It’s recommended to clean your filter once a week (at the very least twice a month). Once a week is more than enough upkeep as a slightly dirty filter can actually benefit your pool more than a fully clean one. As dirt gathers on the filter, it can help trap other dirt particles that would’ve normally passed through.

How Can I Clean My Filter?

Depending on what filtration system you have will decide which approach is best for cleaning the filter.

If you have a sand filtration system, you might consider rinsing and backwashing your pool. Or perhaps it’s time to renew the sand in the filter for maximum performance. Learn more on how to backwash your sand filter here.

If you have a cartridge filter, you might consider using muriatic acid to clean out the cartridges. Why not check out how to clean cartridges with muriatic acid here.

Sometimes you might want to just quickly clean out your filter. Maybe you’ve noticed some debris has found its way into the filtration system and needs to be dealt with now.

This filter cleaner is compatible with all filters including cartridge, D.E., and sand. (It also works well with saltwater systems too)….

HTH 67025 Filter Cleaner Care for Swimming Pools
HTH 67025 Filter Cleaner
HTH 67025 Filter Cleaner

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It’s rated 4.3 stars on Amazon and 61% of reviewers gave the cleaner 5 stars. Many pool owners have found it perfect for cleaning their filters. However, others have noticed they would need more time and product to properly clean their filters.

Filter Flosser Mikise Ultimate Pool & Spa Cartridge Filter Cleaning Tool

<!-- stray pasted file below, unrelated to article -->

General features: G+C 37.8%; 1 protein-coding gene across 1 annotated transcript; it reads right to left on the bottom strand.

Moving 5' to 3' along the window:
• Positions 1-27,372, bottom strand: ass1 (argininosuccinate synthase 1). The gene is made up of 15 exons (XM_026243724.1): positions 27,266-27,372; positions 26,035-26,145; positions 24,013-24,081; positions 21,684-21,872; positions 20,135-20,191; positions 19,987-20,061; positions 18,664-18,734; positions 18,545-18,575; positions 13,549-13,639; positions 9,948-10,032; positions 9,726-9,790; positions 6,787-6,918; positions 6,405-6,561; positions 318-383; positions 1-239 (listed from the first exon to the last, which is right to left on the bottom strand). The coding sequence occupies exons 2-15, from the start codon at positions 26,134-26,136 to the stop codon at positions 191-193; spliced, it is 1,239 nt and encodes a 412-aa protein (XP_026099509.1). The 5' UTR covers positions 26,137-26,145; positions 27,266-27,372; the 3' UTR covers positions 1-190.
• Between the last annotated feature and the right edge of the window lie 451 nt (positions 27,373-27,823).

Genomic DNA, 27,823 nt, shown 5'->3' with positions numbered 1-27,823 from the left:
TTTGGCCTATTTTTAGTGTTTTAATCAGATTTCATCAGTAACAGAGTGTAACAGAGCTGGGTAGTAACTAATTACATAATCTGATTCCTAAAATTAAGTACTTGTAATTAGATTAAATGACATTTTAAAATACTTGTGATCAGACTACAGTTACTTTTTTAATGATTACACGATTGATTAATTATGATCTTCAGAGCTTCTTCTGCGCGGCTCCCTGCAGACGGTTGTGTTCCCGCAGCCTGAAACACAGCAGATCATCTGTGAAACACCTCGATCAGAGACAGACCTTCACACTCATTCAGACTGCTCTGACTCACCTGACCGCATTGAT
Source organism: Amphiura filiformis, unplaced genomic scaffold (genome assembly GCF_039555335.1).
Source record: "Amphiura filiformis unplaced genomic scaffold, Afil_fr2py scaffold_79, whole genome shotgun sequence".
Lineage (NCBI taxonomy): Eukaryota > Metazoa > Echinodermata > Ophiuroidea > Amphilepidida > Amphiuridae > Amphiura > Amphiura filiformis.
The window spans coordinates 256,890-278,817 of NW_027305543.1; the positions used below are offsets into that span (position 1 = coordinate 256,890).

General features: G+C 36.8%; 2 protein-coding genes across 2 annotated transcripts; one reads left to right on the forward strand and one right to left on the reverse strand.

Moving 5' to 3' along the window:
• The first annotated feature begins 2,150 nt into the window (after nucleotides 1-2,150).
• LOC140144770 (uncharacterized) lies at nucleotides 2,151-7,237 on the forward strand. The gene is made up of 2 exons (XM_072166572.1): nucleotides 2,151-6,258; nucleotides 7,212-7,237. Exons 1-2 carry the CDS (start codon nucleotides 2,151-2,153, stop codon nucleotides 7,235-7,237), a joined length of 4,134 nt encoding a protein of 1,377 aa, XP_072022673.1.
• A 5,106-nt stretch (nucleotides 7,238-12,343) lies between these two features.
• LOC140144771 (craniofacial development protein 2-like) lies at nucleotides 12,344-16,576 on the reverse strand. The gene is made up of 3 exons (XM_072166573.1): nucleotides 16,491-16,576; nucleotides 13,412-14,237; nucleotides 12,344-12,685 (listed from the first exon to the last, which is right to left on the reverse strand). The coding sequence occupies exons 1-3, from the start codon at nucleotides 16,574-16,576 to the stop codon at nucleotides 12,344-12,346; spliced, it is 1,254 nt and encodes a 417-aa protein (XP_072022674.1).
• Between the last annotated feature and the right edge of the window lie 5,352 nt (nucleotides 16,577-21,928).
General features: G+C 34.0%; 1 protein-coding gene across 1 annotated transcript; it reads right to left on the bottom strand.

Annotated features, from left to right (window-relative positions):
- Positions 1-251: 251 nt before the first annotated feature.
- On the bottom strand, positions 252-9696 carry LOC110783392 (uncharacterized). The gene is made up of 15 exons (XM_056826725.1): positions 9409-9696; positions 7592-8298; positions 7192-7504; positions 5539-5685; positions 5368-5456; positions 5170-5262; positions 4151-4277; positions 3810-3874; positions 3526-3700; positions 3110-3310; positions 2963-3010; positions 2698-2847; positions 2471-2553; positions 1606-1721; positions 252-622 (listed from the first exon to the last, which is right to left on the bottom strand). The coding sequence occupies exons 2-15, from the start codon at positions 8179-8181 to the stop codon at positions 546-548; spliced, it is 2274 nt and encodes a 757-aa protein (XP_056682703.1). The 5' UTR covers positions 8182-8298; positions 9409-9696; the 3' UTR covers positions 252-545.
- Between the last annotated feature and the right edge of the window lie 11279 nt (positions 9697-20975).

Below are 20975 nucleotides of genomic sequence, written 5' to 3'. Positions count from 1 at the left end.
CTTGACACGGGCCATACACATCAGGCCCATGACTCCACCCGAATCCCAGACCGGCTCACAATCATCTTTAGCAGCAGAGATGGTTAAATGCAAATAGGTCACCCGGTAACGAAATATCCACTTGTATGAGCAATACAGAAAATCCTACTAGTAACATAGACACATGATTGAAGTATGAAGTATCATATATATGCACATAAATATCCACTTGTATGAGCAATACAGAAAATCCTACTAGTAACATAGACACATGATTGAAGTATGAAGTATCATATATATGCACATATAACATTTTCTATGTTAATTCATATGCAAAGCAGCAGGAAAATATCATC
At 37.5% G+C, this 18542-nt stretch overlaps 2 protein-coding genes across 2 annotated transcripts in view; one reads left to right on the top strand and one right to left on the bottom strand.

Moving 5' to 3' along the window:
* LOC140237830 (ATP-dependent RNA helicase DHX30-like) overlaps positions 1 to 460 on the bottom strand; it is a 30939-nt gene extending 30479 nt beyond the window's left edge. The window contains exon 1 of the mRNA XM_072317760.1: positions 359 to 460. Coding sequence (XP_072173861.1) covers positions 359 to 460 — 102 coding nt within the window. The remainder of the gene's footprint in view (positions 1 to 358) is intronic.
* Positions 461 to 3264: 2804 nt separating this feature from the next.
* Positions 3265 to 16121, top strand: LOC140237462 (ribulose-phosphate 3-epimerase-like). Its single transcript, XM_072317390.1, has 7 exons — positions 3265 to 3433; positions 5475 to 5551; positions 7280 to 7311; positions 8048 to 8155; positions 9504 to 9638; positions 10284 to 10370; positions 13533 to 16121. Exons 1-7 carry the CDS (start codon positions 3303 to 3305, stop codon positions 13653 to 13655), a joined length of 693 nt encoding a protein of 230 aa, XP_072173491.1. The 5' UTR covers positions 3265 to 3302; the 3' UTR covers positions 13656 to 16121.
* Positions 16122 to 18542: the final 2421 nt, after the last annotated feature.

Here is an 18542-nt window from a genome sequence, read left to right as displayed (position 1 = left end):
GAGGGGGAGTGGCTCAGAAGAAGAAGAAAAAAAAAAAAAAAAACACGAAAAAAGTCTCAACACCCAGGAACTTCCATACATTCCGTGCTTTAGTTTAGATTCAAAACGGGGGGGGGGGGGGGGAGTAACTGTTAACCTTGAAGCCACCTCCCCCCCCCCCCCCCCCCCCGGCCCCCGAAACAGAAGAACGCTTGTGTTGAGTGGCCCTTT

Filter Flosser Mikise Ultimate Pool & Spa Cartridge Filter Cleaning Tool
Filter Flosser Mikise Ultimate Pool & Spa Cartridge Filter Cleaning Tool

Click here to check the price >>

This cartridge cleaning tool is specifically designed to work with all types of cartridge filters. It releases a power spray to deeply clean in between the pleats of the cartridge.

This tool has 4.3 stars on Amazon out of 2,357 reviews (65% gave it 5 stars). Some buyers applaud its powerful spraying capabilities as well as its durable metal design. However, other reviewers have noticed that their standard garden hose sprayer has more power than this tool. One customer’s cleaning tool arrived already corroded.

Final Thoughts

Realizing that your pool filter can explode can be a scary thing especially when it could cause so much damage to your property and yourself. Never mind the excessive costs in repairs, replacements, and potential hospital fees.

Preventing your filter from exploding all comes down to monitoring the pressure that passes through it. There can be a whole host of reasons why the filter pressure may rise but the tips above will help keep peace of mind when caring for your pool and its filter.